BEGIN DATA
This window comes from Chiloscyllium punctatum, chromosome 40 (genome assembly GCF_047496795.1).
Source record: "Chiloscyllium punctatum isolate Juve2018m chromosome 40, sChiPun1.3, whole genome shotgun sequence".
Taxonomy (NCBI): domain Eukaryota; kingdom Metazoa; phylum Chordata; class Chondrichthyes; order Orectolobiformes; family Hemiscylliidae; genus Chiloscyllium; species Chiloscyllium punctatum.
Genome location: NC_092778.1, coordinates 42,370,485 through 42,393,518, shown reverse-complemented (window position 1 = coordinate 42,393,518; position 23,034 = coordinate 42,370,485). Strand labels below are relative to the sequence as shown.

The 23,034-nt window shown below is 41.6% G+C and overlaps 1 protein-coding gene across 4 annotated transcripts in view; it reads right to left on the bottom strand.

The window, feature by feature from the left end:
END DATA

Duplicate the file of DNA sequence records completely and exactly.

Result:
This window comes from Chiloscyllium punctatum, chromosome 40 (genome assembly GCF_047496795.1).
Source record: "Chiloscyllium punctatum isolate Juve2018m chromosome 40, sChiPun1.3, whole genome shotgun sequence".
Taxonomy (NCBI): domain Eukaryota; kingdom Metazoa; phylum Chordata; class Chondrichthyes; order Orectolobiformes; family Hemiscylliidae; genus Chiloscyllium; species Chiloscyllium punctatum.
Genome location: NC_092778.1, coordinates 42,370,485 through 42,393,518, shown reverse-complemented (window position 1 = coordinate 42,393,518; position 23,034 = coordinate 42,370,485). Strand labels below are relative to the sequence as shown.

The 23,034-nt window shown below is 41.6% G+C and overlaps 1 protein-coding gene across 4 annotated transcripts in view; it reads right to left on the bottom strand.

The window, feature by feature from the left end: